Bone Graft (3 sessions)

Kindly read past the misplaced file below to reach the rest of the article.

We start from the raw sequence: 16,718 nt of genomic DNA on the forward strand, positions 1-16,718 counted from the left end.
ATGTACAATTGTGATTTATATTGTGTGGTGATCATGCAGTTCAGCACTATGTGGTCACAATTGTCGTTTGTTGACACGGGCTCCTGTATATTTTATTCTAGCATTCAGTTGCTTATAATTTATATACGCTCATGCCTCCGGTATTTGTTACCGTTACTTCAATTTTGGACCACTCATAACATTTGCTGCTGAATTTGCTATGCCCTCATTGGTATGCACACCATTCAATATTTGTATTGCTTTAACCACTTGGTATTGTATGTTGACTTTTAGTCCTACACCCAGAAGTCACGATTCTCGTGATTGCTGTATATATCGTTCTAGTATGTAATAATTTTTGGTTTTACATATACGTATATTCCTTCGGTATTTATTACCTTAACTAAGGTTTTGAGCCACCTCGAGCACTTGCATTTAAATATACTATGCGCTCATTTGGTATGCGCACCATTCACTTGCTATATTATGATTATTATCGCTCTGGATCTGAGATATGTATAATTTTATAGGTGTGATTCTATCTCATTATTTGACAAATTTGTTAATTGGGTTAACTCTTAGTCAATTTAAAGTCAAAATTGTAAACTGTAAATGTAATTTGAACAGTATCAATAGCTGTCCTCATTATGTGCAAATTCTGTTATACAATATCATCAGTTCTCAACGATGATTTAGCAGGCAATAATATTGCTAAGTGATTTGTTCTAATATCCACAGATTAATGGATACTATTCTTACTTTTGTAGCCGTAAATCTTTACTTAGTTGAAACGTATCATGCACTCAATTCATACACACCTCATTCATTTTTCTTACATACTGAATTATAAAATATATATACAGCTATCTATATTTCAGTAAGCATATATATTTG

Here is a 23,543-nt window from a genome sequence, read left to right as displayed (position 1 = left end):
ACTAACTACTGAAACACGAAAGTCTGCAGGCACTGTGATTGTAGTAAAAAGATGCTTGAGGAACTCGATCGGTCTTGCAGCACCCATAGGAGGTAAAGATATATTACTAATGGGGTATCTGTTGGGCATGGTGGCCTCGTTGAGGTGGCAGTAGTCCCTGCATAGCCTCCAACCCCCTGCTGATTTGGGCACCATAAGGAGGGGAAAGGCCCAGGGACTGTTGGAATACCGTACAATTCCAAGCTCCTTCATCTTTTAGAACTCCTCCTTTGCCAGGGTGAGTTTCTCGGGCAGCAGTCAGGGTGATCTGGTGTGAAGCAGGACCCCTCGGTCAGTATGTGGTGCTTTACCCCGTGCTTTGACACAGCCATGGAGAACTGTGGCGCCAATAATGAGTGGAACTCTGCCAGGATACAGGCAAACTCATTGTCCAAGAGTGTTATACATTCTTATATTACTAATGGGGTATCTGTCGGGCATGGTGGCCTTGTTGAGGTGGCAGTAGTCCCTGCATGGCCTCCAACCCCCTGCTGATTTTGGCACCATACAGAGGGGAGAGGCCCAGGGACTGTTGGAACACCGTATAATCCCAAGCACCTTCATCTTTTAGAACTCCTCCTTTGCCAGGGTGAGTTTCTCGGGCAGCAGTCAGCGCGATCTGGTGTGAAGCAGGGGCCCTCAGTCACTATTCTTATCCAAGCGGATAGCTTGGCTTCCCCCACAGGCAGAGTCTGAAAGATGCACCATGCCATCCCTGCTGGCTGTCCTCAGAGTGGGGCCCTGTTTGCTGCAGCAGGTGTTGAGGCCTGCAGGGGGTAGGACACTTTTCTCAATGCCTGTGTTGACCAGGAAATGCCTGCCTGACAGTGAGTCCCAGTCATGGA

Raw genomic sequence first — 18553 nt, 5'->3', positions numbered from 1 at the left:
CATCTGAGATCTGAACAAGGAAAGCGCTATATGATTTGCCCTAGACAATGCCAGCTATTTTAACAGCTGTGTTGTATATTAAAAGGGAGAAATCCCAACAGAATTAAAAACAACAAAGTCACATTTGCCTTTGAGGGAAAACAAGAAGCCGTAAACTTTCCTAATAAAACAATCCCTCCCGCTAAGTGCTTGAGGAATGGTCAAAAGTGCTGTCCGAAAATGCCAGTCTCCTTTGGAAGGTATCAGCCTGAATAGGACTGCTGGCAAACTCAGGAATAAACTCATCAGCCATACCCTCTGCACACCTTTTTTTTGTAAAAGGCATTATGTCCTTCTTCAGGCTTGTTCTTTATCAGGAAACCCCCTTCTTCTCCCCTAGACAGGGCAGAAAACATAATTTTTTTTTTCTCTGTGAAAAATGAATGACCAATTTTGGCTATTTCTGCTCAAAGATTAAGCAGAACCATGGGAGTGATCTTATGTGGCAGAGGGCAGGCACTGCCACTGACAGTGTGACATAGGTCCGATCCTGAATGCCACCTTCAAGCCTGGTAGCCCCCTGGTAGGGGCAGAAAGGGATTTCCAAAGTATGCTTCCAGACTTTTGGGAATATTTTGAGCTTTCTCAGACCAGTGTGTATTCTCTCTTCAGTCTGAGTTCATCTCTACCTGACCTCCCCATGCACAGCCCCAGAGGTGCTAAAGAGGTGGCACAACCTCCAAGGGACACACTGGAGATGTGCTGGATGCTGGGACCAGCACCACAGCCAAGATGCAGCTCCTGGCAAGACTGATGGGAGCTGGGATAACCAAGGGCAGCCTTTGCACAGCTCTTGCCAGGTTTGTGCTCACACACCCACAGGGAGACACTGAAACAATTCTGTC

Simply put, you can think of a dental implant as a screw that has to be screwed into a wall. Like the screw, if the implant does not have a place to be anchored into, then it will not have sufficient bone support, and it won’t be able to be well integrated. It is exactly for this purpose that a bone substitute is needed; to stimulate bone growth by filling in areas where bone is missing or deficient. The purpose of the bone substitute is to act as a supporting platform or as a scaffolding, which will allow bone to be built in an area where there is bone deficiency, within a period of several months. The outcome will depend on the specific bone substitute used, and will result in either the bone substitute remaining at the graft site for some time, or by the absorption and disappearance of the bone substitute while simultaneously being replaced by the patient’s own bone. This process of absorption, disappearance, and replacement is called bone regeneration.